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It was not a very productive week because it has been cold and rainy all week long. The weekend has been mostly set aside to build a new apiary management database using Microsoft Access. We currently have inventory management table, hive identification/location table and the beginnings of an inspection form. We have little to no experience with building an Access Database so it has proven to be slightly challenging. But with a little trial and error, we have a good foundation started. We are currently using the free version of HiveTracks as our management software but it is limited to what we can do with it. The pro version will cost $1.00 per hive per month to get all the bells and whistles like inventory management, a calender, a mobile app and more. With having the potential of 20 hives by the end of June, the cost of the pro version out weighs its usefulness at this stage in our operation. We really don’t use the phone or tablet out in the yard because of the potential of damaging it or worse. We cant justify the expense to replace either of those items for what we do. A pen and paper will have to do for the time being.
We did three inspections this weekend. We were mostly interested in the emergency split we did last weekend. We checked the Iron Ridge yard today and found that there was a large cluster of bees trying to get into or out of the split. As it turned out, they had consumed all of the stores that we gave them last weekend and were robbing out the two weaker hives. We removed both of the liquid feeders on the weaker colonies (they have frames of honey still) and put fresh feed on the split. We also closed up all but one entrance on the two weaker colonies so that they can actually defend their homes. We also started a community feeder, not in the yard, but close so as to draw the attention away from the yard itself.
We did some work in the basement building some new frames and installing foundation. The list of things just keeps on growing. At some point in the next week or two, we will get the inventory set up in our database so that we can check equipment levels at a glance. There still has not been any word as to when the bees are due to show. We have heard that the first non-commercial load should be arriving on Monday. That is good news to hear! Only a month later than we expected… At this rate it will be June before the bees are in.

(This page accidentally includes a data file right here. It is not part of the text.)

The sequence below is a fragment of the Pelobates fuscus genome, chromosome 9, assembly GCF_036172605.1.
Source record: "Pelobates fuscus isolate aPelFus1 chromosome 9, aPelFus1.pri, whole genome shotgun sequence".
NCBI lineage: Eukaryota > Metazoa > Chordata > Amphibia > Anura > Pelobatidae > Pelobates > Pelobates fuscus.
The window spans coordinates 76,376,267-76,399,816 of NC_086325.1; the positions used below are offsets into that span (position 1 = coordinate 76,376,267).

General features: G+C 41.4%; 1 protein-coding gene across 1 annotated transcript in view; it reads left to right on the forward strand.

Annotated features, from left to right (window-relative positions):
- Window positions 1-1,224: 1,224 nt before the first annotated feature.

replaced. Two hives were added and another had a deep hive body replaced. The two hives that were inspected did not need any new comb which was nice to see. All of the comb in those hives are less than 2 years old. I stopped at Dadant and picked up 25# of medium brood foundation for deep frames. I also inquired on the status of the 3# packages. Apparently the order form stated that 3# packages would not be available until the 15th of April. I sensed some bitterness on behalf of the manager when I asked that question. Anyway, a little birdie told me that 3# packages have started to show and that most of them were going to the commercial beekeepers. I fully expect that we should be getting a call from Dadant at some point this week letting us know when they will be available for pick-up. We also started to put wax foundation into the new frames that we purchased from Mann Lake Ltd. We currently have about 175 frames to assemble and put the foundation into. We will be phasing out all of the plastics inside the hives and going back to a more natural approach. I have found over the years that the bees tend to perform better with wood frames and wax foundation. We were using all plastic frames for a while and the acceptance rate for those frames was only 75% for the first year and I got 80% acceptance with a plastic foundation in a wood frame last year. A number of years ago we went with all wax and wood and had a 90% acceptance rate the first year and the next year they used up what they didn’t the year before. Switching over to all wax foundation will help us with queen rearing by allowing us to cut out queen cells and put them into queenless colonies. We will also be taking the strongest overwintered colony and put the queen with some bees from that hive into a Nuc. We will crowd her and force her into making swarm cells so we can cut them out and make new hives. Between the months of May and July we fully expect to increase our Iron Ridge yard with at least 10 more hives. Stay tuned for more!